SINGAPORE: Businesses and individuals who are unable to repay loans and fulfil contractual obligations will now have more time to apply for temporary relief against legal and enforcement actions amid the COVID-19 outbreak.
Additionally, property buyers who have entered agreements with developers to purchase commercial and industrial properties will also have an extension in relief period under the COVID-19 (Temporary Measures) Act.
The Ministry of Law (MinLaw) and Ministry of National Development (MND) announced on Monday (Oct 12) that they will extend the relief period for those unable to perform their contractual obligations by one to five months from Oct 19, depending on the category of the contract.
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“Given the continued need for safe management measures, many businesses could still use some breathing space to better adjust to the current operating context and consider how they may meet their contractual obligations,” said MinLaw in a media release.
A summary of the changes is as follows:
The relief period for measures relating to bankruptcy and insolvency remains unchanged and will expire on Oct 19, said MinLaw.
LONGER EXTENSIONS GIVEN TO SECTORS WITH ‘SIGNIFICANT UNCERTAINTY'
The extension of relief period will allow parties to “work through their contractual disputes rather than resorting to legal proceedings after the expiry of the extended relief period, which would incur substantial time and costs”, said MinLaw.
Longer extensions have been given to event and tourism-related contracts, construction or supply contracts and agreements to purchase residential, commercial and industrial properties as they “face significant uncertainty due to COVID-19”, it added.
After the extension ends, the reliefs, which are triggered by a Notification for Relief that has already been served, will cease.
Following which, parties may commence or resume legal and enforcement action, as provided for in their contracts and in general law, said the ministry.
During this time, companies and individuals will not be able to file Notifications for Relief or Applications for an Assessor’s Determination except for those who fall under three categories: event and tourism-related contracts, options to purchase, and construction or supply contracts.
Under the first two categories, Applications for an Assessor’s Determination may be submitted by Feb 28, 2021, while parties with construction or supply contracts, or any related performance bond may submit the same application by May 31, 2021.
This extension does not apply to sales and purchase agreements for residential, commercial and industrial properties, and all Applications for an Assessor’s Determination must be submitted by Dec 31 this year, said MinLaw.
As of Sep 30, at least 7,400 Notifications for Relief have been served through MinLaw’s electronic system and more than 1,400 Applications for an Assessor’s Determination have been submitted.
At the same time, the repayment scheme for rental arrears under the relief framework has been updated.
The updates are as follows:
LEGAL RELIEF TO COVER COMMERCIAL, INDUSTRIAL PROPERTIES
Buyers who enter agreements to purchase commercial and industrial properties from developers can now apply for temporary legal protection should they face difficulties making payments because of the COVID-19 pandemic.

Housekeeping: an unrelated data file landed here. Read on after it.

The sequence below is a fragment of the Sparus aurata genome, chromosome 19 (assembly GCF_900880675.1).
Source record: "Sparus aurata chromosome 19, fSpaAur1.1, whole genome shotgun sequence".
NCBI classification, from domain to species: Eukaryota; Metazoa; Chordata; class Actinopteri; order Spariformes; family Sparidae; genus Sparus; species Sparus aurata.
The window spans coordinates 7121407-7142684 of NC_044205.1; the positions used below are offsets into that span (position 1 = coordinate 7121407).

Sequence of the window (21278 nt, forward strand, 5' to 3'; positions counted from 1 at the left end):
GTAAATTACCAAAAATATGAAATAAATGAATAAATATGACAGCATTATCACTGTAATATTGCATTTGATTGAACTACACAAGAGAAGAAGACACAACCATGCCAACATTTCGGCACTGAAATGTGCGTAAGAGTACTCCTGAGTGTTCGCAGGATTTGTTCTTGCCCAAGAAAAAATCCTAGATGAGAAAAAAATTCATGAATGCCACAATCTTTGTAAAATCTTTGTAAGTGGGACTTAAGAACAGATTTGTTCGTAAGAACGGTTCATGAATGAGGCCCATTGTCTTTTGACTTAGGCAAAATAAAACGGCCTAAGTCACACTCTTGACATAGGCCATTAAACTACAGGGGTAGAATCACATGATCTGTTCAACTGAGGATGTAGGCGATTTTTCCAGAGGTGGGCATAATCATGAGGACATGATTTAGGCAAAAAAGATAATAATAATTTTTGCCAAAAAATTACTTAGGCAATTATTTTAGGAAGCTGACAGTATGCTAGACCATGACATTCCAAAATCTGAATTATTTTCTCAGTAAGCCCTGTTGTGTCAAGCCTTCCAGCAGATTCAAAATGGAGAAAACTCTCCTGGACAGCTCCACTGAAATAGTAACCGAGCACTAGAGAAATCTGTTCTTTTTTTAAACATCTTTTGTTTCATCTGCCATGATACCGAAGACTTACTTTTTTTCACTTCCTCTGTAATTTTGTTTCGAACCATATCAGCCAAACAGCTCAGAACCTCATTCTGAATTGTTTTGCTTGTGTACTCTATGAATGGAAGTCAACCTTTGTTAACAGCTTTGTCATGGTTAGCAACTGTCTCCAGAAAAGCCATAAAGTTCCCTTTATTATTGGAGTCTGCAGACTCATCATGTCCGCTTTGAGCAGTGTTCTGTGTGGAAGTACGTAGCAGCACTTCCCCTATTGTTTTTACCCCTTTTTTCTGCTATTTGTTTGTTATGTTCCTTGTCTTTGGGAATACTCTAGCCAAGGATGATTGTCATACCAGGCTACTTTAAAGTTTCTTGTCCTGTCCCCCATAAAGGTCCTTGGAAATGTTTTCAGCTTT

Previously, only contracts for residential properties were covered under the Act.
MND said on Monday that the move was to “ensure parity in treatment” after receiving feedback from purchasers and developers.
The changes to the Act, which came into effect on Oct 9, will now cover buyers who have entered options to purchase and sale and purchase agreements for commercial and industrial properties.
“Like other contracts covered under the Act, these contracts must have been entered into before Mar 25, 2020, with contractual performance due on or after Feb 1, 2020,” the ministry said.
The buyer can serve a Notification for Relief on the developer, said MND.
In the case of an option to purchase agreement, the developer will be prohibited from withholding or forfeiting any part of the booking fee paid under the agreement during the relief period.
For sales and purchase agreements, the developer will be prohibited from terminating the agreements on the basis of the buyer’s non-payment.
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A developer may also serve a notification to seek temporary protection from being sued during the relief period, if it is unable to perform any contractual obligations due to COVID-19, MND said.
“Parties are encouraged to discuss and reach a mutual agreement,” said the ministry.
If the parties are unable to reach an agreement even after a Notification for Relief is served, either side may make an Application for an Assessor’s Determination, it added.
“The Assessor will consider both parties’ arguments and will seek to achieve an outcome that is just and equitable in the circumstances.”
Once a Notification for Relief has been served, the developer will not be permitted to “unilaterally increase interest rates or impose new charges on delayed payments” beyond what is provided for in the sale and purchase agreement, said MND.
Late payment interest or charges under the sales and purchase agreement will also be capped at an amount equal to 5 per cent per annum of simple interest, it added.